Online Image Resources: Pedagogy and Geeky Fun

One of my projects this summer has to do with the use of images in history classes: I’m trying to improve my teaching, and perhaps help others, by scanning pictures1 and identifying online sources for good images, as well as trying to figure out ways to do more with the images in the classroom. There’s been some great discussion of powerpoint and images in the classroom at Edge of the American West over the last week, the upshot of which is that images don’t really help all that much, unless you use them well. Not a surprising result, but the fact is that I use images sparingly in the classroom (and have never used powerpoint) because my training — and natural talents, I think — is heavily textual. I love a good map or chart, and I do use art in class both for cultural history and as historical documentation, but not enough. It’s not about “appealing to visual learners” as much as it is my belief that visual and physical materials are going to be increasingly important in historical analysis, both as sources and as forms of presentation. This isn’t cutting edge theory, or at least it shouldn’t be.

Anyway, that’s by way of preface for some of the stuff I hope to be posting here2 over the next few months: images from my collection, and discussions of what they might mean, historically and pedagogically; other resources for visual materials and commentary on potential uses; links to other discussions of visual analysis; that sort of thing.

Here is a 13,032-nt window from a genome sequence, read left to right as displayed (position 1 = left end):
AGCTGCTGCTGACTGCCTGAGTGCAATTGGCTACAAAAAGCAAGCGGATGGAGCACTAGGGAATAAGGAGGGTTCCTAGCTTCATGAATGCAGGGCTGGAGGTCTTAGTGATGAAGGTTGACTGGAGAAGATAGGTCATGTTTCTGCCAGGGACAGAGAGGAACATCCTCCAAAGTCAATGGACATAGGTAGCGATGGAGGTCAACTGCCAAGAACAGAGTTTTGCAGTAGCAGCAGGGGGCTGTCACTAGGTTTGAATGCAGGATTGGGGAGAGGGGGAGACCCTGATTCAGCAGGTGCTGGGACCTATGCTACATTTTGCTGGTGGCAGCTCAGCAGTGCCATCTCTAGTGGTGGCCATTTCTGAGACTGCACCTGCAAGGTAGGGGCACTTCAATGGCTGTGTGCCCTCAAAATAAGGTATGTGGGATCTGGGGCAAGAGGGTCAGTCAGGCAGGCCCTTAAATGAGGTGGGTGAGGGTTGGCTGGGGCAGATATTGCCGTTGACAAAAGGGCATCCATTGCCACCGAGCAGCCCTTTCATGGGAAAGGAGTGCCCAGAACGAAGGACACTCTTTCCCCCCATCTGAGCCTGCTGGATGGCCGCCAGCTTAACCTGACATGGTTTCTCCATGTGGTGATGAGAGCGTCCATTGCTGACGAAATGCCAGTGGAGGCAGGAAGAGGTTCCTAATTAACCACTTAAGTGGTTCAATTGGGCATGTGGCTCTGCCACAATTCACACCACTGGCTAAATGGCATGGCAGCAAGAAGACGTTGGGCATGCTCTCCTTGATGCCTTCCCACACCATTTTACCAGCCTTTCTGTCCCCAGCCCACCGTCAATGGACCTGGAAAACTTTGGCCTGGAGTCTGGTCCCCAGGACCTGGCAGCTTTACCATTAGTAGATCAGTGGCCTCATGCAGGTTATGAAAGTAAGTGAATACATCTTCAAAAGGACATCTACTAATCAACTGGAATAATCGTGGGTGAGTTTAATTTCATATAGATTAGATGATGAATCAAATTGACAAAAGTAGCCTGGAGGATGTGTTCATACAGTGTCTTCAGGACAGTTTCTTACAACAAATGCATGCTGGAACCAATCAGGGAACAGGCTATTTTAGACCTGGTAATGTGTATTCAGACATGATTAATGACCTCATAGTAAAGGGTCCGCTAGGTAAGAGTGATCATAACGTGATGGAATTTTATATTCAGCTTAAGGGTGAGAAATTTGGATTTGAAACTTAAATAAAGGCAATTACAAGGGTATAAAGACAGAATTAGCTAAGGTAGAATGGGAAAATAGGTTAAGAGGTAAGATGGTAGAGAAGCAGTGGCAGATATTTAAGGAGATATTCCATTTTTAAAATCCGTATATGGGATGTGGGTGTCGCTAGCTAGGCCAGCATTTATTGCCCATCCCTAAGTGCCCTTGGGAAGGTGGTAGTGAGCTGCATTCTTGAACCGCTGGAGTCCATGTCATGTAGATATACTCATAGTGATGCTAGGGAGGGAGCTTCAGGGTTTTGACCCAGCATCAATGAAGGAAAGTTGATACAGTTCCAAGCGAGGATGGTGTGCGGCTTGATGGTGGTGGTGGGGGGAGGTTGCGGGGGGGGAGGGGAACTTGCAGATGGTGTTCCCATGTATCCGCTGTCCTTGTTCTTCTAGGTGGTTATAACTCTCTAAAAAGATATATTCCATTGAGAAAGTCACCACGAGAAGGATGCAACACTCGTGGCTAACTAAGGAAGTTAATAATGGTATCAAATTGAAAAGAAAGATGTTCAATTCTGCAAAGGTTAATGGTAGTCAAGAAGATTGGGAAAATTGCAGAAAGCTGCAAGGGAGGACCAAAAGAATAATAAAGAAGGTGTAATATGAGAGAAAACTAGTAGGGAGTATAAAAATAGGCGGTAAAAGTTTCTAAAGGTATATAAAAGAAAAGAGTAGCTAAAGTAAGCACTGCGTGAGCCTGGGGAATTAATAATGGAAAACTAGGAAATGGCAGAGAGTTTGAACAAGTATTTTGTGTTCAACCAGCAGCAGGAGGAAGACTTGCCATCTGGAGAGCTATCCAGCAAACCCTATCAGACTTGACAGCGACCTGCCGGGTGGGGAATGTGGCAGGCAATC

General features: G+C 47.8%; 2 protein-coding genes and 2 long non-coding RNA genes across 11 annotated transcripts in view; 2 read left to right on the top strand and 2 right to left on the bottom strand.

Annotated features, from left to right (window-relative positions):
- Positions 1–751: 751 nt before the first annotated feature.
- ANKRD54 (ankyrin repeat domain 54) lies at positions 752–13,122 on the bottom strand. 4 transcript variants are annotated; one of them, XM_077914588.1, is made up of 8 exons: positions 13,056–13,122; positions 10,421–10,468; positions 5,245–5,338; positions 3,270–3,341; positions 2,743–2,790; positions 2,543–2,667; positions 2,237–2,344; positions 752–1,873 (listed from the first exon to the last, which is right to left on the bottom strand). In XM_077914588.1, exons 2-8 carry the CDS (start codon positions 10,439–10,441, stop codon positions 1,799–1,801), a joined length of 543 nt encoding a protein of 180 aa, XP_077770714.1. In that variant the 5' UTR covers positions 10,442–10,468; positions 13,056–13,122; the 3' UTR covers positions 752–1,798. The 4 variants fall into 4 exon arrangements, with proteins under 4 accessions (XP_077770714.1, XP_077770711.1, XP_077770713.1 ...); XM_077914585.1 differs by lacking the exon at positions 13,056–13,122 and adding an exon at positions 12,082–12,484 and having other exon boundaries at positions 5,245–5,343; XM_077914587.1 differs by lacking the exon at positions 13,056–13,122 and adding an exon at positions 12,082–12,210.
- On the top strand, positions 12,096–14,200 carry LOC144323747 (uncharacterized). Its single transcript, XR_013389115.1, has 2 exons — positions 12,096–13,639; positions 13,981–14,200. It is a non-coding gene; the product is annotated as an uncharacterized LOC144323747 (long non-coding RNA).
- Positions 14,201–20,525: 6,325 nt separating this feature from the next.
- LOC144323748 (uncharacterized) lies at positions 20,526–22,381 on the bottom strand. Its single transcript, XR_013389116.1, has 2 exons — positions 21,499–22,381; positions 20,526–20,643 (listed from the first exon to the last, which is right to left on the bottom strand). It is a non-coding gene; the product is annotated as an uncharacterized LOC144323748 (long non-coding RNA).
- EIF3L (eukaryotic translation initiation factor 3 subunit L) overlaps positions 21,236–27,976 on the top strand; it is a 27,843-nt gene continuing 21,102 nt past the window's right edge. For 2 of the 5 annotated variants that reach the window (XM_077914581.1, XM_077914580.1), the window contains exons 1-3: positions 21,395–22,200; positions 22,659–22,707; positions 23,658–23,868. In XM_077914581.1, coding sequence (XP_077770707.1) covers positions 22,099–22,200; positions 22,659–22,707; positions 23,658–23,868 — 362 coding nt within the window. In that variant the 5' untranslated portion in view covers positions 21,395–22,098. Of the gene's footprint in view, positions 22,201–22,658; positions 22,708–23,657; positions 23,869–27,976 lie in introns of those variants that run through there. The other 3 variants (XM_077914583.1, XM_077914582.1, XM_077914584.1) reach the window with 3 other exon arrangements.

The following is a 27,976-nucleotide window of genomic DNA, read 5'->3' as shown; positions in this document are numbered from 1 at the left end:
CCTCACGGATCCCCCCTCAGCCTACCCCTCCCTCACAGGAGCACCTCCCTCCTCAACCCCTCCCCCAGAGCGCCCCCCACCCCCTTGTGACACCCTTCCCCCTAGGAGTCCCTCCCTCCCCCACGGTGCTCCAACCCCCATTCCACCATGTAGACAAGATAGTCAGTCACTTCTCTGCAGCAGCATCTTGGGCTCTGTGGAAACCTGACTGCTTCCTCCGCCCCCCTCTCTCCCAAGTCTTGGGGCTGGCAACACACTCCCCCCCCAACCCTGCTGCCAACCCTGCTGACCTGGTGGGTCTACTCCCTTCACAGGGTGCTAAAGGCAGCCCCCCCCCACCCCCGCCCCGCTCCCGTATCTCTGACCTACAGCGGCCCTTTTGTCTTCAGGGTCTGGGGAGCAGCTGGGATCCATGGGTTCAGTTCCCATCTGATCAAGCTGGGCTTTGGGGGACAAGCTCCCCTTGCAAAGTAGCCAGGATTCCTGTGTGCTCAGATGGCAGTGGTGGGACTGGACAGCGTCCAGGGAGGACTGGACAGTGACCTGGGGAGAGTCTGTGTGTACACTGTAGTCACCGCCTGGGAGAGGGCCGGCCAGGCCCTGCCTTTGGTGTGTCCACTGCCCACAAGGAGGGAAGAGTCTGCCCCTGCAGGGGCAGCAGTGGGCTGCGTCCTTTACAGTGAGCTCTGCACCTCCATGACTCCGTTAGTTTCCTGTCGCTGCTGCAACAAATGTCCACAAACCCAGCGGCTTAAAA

So, here’s my first collection of links:

  1. both from books, which has copyright limitations, and from my own collection of slides and digital pictures, which doesn’t (at least for me, which is what matters!)  

  2. and at the other Frog blogs  

  3. peacay, who sent me that link, is a one-stop visual resource too.  


  1. Hi Jonathan,

    Thanks for sharing your thought about how to use images. I am interested in this for professional reasons – I am a librarian. I am also glad to see you mentioned the NCC Japanese Image Use Guide-some of my librarian friends worked on this project along with a number of professors. But may I point out that NCC is a Coordinating Council, not a “Clearing Council”? 🙂

    Also thanks for sharing the list of online image resources–some of them are new to me. You probably can find some other useful resources in Duke U’s guide to visual resources on Japan ( This is the most comprehensive one I’ve seen so far.

    Anyway, looking forward to seeing your future posts.


  2. I love the organization of the Duke page: I don’t suppose that database tool is some sort of plug-in or feature an amateur could make use of? I know a few other resources which could be very usefully organized that way.


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